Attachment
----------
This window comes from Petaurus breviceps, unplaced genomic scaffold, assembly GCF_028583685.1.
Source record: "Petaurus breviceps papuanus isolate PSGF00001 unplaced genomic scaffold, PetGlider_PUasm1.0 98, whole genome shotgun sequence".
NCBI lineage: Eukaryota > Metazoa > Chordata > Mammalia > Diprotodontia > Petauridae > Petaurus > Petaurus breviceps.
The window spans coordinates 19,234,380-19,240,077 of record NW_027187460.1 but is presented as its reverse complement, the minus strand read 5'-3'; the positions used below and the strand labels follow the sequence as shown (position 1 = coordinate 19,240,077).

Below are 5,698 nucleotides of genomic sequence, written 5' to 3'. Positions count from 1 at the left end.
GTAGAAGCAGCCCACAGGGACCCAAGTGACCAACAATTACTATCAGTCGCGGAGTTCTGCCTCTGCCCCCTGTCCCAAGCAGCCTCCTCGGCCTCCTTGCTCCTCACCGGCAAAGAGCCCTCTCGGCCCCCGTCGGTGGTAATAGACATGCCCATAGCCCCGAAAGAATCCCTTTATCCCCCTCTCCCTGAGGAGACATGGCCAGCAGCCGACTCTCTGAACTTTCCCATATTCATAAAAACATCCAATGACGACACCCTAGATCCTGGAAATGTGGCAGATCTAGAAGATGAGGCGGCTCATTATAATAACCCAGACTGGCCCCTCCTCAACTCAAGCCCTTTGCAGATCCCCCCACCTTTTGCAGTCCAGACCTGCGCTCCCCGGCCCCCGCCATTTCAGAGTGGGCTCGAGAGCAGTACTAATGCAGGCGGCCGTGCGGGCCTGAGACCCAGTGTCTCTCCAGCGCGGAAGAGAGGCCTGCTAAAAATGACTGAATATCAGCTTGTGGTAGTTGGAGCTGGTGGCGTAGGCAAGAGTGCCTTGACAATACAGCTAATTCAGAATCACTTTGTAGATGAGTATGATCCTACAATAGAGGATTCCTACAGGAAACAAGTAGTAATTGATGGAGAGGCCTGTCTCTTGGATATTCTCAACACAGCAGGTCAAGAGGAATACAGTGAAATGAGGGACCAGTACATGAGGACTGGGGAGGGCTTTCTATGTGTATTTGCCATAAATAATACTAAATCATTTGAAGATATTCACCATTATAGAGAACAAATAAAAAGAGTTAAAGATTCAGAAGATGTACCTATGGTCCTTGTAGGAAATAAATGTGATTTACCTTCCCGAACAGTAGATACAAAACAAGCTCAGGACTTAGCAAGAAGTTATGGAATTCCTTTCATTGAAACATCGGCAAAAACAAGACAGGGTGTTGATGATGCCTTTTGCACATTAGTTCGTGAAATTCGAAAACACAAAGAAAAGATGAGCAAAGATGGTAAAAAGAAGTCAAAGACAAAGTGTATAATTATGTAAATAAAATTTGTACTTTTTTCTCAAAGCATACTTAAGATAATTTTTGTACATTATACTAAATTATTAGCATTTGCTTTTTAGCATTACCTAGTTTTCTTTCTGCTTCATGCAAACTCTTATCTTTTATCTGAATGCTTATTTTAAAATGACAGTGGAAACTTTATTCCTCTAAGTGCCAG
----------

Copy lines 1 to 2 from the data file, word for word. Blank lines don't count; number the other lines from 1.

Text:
This window comes from Petaurus breviceps, unplaced genomic scaffold, assembly GCF_028583685.1.
Source record: "Petaurus breviceps papuanus isolate PSGF00001 unplaced genomic scaffold, PetGlider_PUasm1.0 98, whole genome shotgun sequence".